Reflections: Annual tour brings 1960s rights struggle to life

I teach a course titled “The Methodist Church and Race” at Candler School of Theology, as part of my responsibility as bishop in residence. The course not only examines the history of race in the church—from the beginnings of U.S. Methodism in the American colonies to the present—but in the nation at large, as well. It explores what Swedish sociologist Gunnar Myrdal described in his 1944 book, An American Dilemma, as “the contradiction between segregation and discrimination and the American ideal of freedom and equality.”

Bishop Woodie W. White

Bishop Woodie W. White

Several years ago, I added a dimension to the course that has proved both informative and transformative for the students. We take part in the Civil Rights Heritage Tour sponsored by SCLC/Women’s Organizational Movement for Empowerment Now. The organization was founded by Mrs. Evelyn Gibson Lowery, wife of retired United Methodist minister and “dean of the civil rights movement,” the Rev. Joseph E. Lowery.

SCLC/W.O.M.E.N., over the years, has raised funds to erect monuments throughout Alabama (where Mrs. Lowery was born and the couple spent most of their ministry) to commemorate events and persons significant in the history of the racial struggle in the state. My students and I join people from all across the country to visit those 13 sites, in what I describe as more of a pilgrimage than a tour.

We spend two days traveling to Birmingham, Marion, Selma, Montgomery and other communities that are less well-known. Each spot is remembered for what took place there nearly 50 years ago: demonstrations, rallies and in some cases, murder.

People who witnessed those times tell us the story in graphic detail, movingly and often as tears stream down their faces. The group stops at Sixteenth Street Baptist Church in Birmingham, where a woman recalls the Sunday morning in September 1963 when the church was bombed and four little girls were killed. The woman was a child at the time, and left the room moments before the bomb exploded to run an errand in another part of the building. She still lives with the memory and weeps as she shares it with us.

A visit to Montgomery—where Rosa Parks boarded a segregated bus to go to work and one day refused to give up her seat to a white man—brings the history a little closer to those who were not even born in 1955. Going to a rural community that was the childhood home of Coretta Scott King serves to humanize yet another civil rights icon.

A stop at Zion United Methodist Church in Marion transports us to a February night in 1965, when hundreds marched peacefully from the church to the city jail to protest the arrest of a young civil rights worker. Without warning they were attacked and beaten by law enforcement officers, shots rang out, and 26-year-old Jimmie Lee Jackson later died in the hospital. A visit to his grave reveals gunshot holes in the headstone. Even death does not satisfy hate.

A wreath is placed at each site visited, and tour participants recite a litany prepared to remember the life and commitment of those who made this ordinary ground special. Something transformative happens when more than 200 people of different races, ethnicities and even nationalities spend two days riding the same buses, sharing meals and spending the night in the same hotels—experiences that would have been illegal less than 50 years ago. We are made aware of how much has changed!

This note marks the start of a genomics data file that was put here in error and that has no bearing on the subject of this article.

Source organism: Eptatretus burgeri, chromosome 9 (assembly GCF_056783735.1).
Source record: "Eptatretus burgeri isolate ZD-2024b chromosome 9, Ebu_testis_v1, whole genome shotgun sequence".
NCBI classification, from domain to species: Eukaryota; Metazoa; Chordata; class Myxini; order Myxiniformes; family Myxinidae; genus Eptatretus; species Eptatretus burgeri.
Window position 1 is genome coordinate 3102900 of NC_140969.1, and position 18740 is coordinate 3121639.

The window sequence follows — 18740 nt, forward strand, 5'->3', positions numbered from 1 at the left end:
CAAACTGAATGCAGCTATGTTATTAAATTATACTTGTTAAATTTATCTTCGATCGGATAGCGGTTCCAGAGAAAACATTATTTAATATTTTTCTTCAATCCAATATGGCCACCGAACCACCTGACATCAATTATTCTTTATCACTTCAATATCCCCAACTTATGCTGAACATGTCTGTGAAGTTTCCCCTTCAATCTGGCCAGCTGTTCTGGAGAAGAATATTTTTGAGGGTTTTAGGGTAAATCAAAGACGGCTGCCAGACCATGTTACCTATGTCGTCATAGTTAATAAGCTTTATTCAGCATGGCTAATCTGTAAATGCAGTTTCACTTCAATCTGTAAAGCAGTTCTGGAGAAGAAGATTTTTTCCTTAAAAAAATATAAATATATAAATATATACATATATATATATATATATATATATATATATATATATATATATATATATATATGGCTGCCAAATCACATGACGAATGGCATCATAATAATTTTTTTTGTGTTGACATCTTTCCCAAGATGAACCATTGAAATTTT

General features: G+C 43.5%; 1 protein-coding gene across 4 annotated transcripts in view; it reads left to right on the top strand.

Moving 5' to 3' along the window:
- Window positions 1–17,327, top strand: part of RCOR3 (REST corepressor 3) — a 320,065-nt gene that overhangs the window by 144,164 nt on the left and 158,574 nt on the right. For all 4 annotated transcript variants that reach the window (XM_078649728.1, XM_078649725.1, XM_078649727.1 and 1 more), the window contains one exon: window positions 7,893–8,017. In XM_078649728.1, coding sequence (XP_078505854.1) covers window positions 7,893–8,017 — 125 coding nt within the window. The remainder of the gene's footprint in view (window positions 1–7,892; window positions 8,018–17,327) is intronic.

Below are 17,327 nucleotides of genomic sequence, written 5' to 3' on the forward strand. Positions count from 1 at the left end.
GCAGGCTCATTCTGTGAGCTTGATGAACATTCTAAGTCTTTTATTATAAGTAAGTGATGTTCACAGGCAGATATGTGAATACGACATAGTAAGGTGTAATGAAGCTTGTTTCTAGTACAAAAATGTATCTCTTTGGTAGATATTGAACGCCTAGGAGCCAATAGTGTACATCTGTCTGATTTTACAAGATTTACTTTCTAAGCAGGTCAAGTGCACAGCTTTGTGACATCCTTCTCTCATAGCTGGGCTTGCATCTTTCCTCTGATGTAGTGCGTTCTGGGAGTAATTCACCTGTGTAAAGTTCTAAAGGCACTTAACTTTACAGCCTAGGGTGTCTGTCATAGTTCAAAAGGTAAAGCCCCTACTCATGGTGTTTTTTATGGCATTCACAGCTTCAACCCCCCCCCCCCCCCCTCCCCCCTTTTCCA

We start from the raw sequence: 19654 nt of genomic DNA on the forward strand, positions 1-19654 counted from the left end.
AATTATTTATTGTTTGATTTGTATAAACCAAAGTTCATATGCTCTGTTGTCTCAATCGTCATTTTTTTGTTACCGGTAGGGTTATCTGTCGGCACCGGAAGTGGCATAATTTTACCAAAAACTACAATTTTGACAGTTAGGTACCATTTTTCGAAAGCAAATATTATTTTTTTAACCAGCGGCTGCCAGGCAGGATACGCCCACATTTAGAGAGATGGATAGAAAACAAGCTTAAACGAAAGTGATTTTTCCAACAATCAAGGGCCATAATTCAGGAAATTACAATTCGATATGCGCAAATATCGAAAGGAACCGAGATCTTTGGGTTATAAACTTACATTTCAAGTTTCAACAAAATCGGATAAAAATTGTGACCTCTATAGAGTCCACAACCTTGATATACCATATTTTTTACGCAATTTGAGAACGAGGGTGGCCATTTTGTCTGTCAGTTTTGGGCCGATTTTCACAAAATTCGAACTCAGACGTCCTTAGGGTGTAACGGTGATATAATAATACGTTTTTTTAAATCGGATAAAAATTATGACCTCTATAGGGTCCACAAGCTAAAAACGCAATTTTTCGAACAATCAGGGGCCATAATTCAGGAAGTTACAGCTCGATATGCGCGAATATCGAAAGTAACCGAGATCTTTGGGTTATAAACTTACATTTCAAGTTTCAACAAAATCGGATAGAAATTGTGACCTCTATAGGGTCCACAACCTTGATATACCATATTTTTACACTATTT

The trip culminates in Selma, at the Edmund Pettus Bridge. It was here on March 7, 1965, that a group planning to march from Selma to Montgomery, the state capitol, was stopped by state police and sheriff’s deputies and so viciously beaten that the date became known as Bloody Sunday.

Thousands come each year to mark the anniversary by walking together across the bridge. Students from my class were mesmerized last month as they saw and listened to Vice President Joe Biden address the crowd along with Congressman John Lewis, who participated in the 1965 march.

For me, the most moving part of our journey occurred along rural Highway 80, not far from Selma. A monument has been placed there to remember Viola Liuzzo, believed to be the only white woman killed in the civil rights struggle. Mrs. Liuzzo was a volunteer working with the Southern Christian Leadership Conference to provide rides for people who were participating in marches. On the evening of March 25, 1965, a group of Klan members sprayed the car she was driving with bullets, killing her instantly. The 19-year-old African American man she was transporting, covered with her blood, pretended to be dead as well. He survived.

At the close of the litany for Mrs. Liuzzo, as we returned to our buses, a little-noticed meeting took place. Mrs. Lowery had located the man who survived the shooting, now living in another state, and arranged for him to return to Alabama and to the very spot where he was almost killed. She introduced him to Mrs. Liuzzo’s daughter, Mary, who was 5 years old when her mother was killed and is a regular participant in the Heritage Tour. Imagine the array of emotions as they met! The two embraced in a moment of healing. Each had a tender place that was now soothed, as they stood atop the hill on Highway 80.

Thank you, Mrs. Lowery. And thanks, too, to SCLC/W.O.M.E.N.

Retired Bishop White is bishop-in-residence at Emory University’s Candler School of Theology, in Atlanta.

 

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Steve Horn

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